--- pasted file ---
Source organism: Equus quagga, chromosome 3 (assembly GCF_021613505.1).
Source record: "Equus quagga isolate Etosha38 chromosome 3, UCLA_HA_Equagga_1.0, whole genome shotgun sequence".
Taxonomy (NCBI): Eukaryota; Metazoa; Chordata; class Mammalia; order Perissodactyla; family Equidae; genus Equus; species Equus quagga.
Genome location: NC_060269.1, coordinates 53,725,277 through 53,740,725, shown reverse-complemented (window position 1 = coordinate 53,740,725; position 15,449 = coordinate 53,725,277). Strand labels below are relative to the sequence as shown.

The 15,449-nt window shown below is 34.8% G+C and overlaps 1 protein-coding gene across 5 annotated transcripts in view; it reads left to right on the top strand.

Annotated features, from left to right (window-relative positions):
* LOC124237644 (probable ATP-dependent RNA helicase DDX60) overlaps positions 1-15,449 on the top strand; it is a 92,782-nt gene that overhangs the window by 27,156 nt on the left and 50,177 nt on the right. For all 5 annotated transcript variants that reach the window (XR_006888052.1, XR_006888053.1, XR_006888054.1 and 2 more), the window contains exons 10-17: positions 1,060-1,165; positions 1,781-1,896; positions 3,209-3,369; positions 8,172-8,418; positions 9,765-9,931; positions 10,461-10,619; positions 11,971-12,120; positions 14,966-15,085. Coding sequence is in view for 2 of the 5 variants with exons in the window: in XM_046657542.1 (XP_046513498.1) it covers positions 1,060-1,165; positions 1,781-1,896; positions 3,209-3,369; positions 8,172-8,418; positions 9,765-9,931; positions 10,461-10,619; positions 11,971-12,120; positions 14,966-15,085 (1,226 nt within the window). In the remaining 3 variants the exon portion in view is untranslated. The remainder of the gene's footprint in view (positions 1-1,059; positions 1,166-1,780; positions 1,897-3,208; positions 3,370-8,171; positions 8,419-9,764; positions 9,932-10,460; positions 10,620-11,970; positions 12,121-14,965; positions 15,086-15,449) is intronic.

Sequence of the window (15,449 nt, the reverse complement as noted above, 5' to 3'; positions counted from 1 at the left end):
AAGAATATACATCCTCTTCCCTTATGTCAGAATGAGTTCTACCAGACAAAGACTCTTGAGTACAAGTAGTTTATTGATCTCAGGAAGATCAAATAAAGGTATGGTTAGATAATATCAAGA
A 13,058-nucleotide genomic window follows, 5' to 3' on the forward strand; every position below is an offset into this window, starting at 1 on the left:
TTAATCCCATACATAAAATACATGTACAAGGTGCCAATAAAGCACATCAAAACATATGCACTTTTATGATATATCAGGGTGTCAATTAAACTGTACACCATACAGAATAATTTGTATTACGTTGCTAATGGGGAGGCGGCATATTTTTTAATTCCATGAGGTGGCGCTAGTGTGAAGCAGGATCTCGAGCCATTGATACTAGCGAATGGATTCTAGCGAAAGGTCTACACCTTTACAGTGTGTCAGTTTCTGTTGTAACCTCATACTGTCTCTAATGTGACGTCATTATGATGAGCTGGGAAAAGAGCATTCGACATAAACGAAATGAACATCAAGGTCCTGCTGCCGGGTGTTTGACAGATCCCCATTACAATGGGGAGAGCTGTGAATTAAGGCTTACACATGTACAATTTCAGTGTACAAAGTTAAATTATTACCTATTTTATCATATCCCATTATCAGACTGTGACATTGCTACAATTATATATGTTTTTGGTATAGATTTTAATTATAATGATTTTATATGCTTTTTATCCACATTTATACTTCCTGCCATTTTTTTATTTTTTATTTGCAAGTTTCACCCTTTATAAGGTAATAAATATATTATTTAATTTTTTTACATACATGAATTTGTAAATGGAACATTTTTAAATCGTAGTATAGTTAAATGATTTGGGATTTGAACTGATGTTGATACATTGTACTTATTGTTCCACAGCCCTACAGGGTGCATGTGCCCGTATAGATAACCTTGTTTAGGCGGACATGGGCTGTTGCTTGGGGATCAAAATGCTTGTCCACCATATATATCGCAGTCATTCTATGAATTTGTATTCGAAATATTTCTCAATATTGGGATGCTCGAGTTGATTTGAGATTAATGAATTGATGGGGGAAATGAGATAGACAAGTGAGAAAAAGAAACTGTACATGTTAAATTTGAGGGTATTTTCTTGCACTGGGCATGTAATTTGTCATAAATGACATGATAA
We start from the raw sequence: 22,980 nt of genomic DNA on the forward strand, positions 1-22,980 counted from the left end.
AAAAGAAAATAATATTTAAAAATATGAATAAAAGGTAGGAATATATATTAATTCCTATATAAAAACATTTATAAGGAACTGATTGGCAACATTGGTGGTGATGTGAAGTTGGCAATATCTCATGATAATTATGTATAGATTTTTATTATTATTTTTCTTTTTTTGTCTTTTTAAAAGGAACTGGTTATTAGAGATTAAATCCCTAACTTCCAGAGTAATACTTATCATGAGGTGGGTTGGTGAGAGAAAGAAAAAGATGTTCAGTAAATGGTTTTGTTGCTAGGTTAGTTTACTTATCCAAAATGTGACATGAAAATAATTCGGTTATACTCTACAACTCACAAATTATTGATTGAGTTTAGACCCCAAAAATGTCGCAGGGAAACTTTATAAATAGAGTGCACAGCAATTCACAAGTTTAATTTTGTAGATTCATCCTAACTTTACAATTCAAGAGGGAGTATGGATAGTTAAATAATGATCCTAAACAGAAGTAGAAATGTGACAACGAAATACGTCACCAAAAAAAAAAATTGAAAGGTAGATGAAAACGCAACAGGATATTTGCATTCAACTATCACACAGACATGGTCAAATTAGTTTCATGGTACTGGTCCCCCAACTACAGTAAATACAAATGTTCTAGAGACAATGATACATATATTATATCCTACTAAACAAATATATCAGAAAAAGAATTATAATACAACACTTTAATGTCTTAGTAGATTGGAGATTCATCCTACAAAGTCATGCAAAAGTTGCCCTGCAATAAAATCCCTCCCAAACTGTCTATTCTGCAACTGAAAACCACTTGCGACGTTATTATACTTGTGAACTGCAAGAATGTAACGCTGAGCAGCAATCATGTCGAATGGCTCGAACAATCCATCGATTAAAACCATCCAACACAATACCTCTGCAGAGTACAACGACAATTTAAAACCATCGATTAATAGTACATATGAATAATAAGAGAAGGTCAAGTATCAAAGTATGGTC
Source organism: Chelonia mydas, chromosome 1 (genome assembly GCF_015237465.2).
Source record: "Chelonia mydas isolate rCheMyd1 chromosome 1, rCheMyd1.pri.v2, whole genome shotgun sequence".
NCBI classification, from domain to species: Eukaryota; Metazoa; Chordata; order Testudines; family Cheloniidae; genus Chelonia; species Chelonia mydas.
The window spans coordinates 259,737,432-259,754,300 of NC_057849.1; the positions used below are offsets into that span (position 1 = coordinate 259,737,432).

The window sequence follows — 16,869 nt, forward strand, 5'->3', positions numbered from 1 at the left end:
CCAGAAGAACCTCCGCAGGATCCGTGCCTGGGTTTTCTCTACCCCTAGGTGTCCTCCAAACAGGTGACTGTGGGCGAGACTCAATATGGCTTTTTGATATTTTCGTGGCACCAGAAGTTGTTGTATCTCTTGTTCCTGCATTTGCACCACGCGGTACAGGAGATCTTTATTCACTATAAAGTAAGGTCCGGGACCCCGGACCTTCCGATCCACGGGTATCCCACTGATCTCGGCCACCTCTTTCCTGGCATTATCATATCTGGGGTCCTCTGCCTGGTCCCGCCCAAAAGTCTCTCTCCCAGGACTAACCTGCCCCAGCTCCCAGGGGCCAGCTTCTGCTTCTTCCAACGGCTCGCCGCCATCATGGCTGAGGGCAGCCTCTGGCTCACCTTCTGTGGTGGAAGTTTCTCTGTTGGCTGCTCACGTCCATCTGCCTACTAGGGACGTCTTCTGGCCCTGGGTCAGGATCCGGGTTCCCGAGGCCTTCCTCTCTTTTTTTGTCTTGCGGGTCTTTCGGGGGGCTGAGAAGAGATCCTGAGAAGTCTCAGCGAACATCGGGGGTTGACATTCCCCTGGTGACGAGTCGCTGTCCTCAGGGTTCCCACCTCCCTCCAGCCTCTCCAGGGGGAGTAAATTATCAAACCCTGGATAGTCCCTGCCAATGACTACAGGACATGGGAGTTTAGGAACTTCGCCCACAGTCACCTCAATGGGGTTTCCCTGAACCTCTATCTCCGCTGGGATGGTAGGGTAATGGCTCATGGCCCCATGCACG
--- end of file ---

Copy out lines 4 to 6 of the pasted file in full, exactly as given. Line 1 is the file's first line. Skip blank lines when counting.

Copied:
Genome location: NC_060269.1, coordinates 53,725,277 through 53,740,725, shown reverse-complemented (window position 1 = coordinate 53,740,725; position 15,449 = coordinate 53,725,277). Strand labels below are relative to the sequence as shown.

The 15,449-nt window shown below is 34.8% G+C and overlaps 1 protein-coding gene across 5 annotated transcripts in view; it reads left to right on the top strand.

Annotated features, from left to right (window-relative positions):